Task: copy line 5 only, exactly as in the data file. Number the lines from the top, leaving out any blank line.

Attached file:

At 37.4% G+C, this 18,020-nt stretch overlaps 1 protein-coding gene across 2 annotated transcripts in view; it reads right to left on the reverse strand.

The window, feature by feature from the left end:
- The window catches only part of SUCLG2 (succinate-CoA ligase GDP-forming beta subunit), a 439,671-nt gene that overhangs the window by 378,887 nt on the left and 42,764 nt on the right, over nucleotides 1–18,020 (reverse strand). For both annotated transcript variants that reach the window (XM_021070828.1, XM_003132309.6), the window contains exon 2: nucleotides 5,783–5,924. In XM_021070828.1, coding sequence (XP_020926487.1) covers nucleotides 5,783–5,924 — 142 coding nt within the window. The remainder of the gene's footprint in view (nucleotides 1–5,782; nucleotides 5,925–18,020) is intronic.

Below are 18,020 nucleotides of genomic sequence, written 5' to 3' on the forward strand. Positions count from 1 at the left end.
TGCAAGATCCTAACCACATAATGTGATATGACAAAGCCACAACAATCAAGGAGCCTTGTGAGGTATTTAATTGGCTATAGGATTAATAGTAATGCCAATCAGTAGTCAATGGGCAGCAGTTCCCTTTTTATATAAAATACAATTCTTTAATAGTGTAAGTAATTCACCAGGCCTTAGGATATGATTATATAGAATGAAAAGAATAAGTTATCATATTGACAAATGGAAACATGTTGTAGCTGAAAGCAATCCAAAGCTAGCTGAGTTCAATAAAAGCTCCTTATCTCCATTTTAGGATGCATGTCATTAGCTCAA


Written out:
TGCAAGATCCTAACCACATAATGTGATATGACAAAGCCACAACAATCAAGGAGCCTTGTGAGGTATTTAATTGGCTATAGGATTAATAGTAATGCCAATCAGTAGTCAATGGGCAGCAGTTCCCTTTTTATATAAAATACAATTCTTTAATAGTGTAAGTAATTCACCAGGCCTTAGGATATGATTATATAGAATGAAAAGAATAAGTTATCATATTGACAAATGGAAACATGTTGTAGCTGAAAGCAATCCAAAGCTAGCTGAGTTCAATAAAAGCTCCTTATCTCCATTTTAGGATGCATGTCATTAGCTCAA